By Andrew Greenberg, CEO GF Data –
The “Calling the Crest” article published a few weeks ago generated a wide response. Most of GF Data’s correspondents seemed to agree with the thesis that it may be early to say this “seller’s market” has crested, but that a tightening in the debt markets will be the most likely cause of a correction when it comes.
Most of the questions we received centered on two points:
- How will a tightening affect deals of different sizes in the middle market, given that leveraged finance is more available to – and utilized more heavily by – the buyers of larger companies?
- What is the basis for our view that, in the absence of some cataclysmic macro event, this retrenchment is likely to have “an unmistakable but moderate” impact on valuations, rather than causing a more severe decline?
Let’s tackle the size question first. Our subscribers are familiar with the “size premium” we track regularly – the spread between valuations on platform buyouts in the $10 million to $50 million and $50 million to $250 million value ranges. (The GF Data universe comprises transactions completed by private equity firms and other sponsors, including more than 200 current active contributors.)
This “size premium” spread has been unusually high in the past 18 months. The chart below focuses on the lowest and highest valuation tiers in our universe and disaggregates the size premium. The differential in total debt is defined as the spread due to “leverage.” The balance of the spread is given the catch-all label of “scale.”
What can we draw out of this decomposition of the size premium?
- The total premium has been consistently higher in the years since 2011 than the years prior, perhaps reflecting the profusion in number of capital providers and in amount of capital available to support sponsored transactions.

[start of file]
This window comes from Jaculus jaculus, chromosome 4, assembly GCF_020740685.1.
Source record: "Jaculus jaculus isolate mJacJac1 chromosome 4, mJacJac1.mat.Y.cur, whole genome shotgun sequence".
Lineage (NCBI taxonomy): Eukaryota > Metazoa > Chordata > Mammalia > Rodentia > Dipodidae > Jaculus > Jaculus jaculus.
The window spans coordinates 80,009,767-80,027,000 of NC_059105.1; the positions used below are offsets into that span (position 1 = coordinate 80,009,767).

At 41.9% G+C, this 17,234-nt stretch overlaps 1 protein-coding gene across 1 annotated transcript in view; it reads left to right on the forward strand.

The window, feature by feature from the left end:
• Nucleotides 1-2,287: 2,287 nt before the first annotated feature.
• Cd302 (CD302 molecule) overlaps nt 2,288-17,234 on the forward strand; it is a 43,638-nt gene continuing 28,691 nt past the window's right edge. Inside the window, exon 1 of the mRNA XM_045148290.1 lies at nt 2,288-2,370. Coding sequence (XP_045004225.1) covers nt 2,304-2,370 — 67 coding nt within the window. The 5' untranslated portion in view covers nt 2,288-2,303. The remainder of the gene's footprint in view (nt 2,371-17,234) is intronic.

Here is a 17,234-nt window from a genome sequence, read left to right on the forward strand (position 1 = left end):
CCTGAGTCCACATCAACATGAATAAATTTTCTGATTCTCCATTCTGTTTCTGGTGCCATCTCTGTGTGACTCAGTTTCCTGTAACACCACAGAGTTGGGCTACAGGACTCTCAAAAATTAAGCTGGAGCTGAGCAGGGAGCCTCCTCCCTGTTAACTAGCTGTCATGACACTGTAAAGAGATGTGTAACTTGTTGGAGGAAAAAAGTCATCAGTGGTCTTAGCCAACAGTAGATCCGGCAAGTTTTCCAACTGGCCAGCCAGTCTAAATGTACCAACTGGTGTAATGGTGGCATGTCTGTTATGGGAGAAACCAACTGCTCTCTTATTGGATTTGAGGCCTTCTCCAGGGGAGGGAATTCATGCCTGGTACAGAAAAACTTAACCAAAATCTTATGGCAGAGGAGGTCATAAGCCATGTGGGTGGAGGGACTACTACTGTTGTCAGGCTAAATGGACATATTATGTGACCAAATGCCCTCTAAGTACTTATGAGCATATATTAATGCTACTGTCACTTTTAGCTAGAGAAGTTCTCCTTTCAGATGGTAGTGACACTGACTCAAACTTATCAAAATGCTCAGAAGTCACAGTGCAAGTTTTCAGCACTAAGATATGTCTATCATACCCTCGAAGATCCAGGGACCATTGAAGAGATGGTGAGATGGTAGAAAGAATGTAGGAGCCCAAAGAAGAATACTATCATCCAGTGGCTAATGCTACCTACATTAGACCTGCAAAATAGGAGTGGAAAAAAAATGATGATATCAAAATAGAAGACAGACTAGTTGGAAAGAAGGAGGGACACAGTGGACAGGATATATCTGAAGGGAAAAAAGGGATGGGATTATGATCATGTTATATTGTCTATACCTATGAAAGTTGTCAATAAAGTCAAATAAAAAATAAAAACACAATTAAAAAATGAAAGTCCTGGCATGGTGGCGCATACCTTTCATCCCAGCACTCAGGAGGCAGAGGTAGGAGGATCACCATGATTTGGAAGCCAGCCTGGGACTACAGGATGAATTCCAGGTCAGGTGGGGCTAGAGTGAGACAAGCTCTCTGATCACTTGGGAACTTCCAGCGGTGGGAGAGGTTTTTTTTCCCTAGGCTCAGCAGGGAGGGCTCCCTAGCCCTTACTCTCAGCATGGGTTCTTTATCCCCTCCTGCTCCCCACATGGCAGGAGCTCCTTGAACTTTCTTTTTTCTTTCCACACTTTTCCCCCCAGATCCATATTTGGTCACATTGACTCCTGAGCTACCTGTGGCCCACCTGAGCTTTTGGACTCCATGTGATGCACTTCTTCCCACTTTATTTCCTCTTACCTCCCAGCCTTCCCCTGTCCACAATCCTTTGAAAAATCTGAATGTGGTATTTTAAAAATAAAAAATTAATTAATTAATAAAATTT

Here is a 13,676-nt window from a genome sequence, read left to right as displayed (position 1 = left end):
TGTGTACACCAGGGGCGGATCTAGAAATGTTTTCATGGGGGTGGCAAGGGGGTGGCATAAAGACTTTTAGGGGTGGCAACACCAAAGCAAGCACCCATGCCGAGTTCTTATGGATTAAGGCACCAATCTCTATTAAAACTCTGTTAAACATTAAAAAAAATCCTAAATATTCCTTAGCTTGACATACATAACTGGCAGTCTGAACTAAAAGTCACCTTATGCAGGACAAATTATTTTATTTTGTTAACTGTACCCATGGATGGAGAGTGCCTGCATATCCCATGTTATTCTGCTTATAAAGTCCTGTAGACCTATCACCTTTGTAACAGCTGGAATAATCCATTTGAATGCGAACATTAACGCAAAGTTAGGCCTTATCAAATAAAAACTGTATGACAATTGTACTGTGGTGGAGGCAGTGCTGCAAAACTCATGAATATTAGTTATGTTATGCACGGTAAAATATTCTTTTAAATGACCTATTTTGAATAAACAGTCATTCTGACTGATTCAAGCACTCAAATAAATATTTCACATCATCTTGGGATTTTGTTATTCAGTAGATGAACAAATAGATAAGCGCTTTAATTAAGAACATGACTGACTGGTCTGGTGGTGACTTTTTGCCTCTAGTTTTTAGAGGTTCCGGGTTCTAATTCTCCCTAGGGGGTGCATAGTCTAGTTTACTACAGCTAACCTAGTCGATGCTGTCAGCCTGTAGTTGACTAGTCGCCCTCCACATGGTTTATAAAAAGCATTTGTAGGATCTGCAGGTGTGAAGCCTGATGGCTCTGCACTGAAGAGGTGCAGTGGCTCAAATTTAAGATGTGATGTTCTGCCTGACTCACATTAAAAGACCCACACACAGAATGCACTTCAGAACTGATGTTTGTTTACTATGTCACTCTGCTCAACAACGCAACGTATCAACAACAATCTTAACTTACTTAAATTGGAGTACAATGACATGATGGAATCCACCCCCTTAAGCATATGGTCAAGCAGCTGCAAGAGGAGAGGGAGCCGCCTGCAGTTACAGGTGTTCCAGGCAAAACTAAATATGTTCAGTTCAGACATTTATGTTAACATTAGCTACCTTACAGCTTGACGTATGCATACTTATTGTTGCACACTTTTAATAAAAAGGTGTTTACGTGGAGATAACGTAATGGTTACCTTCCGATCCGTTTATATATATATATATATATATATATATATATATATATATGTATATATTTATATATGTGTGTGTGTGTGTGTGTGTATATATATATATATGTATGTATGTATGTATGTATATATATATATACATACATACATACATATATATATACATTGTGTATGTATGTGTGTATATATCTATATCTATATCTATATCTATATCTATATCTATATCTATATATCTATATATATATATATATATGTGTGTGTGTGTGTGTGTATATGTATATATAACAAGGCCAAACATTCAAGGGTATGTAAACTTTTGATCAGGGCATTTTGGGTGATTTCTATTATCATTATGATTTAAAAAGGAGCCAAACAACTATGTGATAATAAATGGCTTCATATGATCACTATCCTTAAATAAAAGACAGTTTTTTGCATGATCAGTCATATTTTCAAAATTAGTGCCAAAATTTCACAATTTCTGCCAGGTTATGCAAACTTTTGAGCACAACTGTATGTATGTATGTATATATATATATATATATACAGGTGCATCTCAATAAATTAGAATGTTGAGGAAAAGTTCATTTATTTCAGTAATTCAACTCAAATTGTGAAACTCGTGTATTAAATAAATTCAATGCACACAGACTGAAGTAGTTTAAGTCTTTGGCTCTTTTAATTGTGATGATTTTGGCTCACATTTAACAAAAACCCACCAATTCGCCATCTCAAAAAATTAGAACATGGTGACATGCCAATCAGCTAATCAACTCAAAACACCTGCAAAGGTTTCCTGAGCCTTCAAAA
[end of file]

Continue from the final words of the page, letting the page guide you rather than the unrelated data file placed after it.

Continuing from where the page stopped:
- The portion of the premium accounted for by greater leverage has been remarkably consistent over the past four and a half years – between 1.2x and 1.4x in each period.
- The portion of the premium that we are attributing to “scale” – all of the other reasons why larger firms are valued more highly than similar smaller ones – has also been consistent, in the range of 1.0x to 1.1x for every period except 2012.
In the first six months of this year, platform acquisitions in the $100 million to $250 million Total Enterprise Value (TEV) range traded at an average of 8.3x TTM Adjusted EBITDA, compared to 6.0x in the $10 million to $25 million bracket, with the leverage premium accounting for about half of the differential.
We conclude that for a $100 million to $250 million transaction, about 1.2x in value is due to greater debt utilization, and thus “at risk” to a contraction in debt availability.
In the $25 million to $100 million TEV range, the “at risk” piece is about .7x (see footnote below). While the GF Data universe is capped at $250 million in TEV, we assume that the same methodology would show greater amounts at risk on larger transactions.
This brings us to the second question – what is the basis for thinking that a debt-driven market move is likely to be moderate?
The assertion in the original article was based on: (1) the amount of capital available; (2) the range of capital providers serving the middle market; (3) the generally positive economic conditions prevailing in the United States; and (4) expectations for corporate performance in the industries in which our data is concentrated.
One of our contributors asked if this view took account of the current financial condition of the publicly traded Business Development Corporations (BDCs) that have assumed such an active profile in the swath of market we cover. He raised the frequently cited concern that a number of BDCs are trading at market valuations below their book value.
This is getting outside of our own core expertise, but it got us curious. The chart below shows the market performance of BDCs with TEVs in excess of $1.25 billion since the beginning of this year.
The two rightmost columns show stock price in relation to book value. We find it interesting to note that among these eleven companies, the five largest are currently valued at discounts to book value, the six smallest at premiums. BDCs with lesser enterprise values based on their current stock prices are generally trading at less than book value, with a handful of exceptions.
What exactly this means with respect to individual companies and the BDC sector, we will leave to those who follow the industry more closely. For now, we will stick with our view that the middle-market transaction finance industry is varied enough and capitalized sufficiently to retrench in a measured, rather than dramatic, fashion.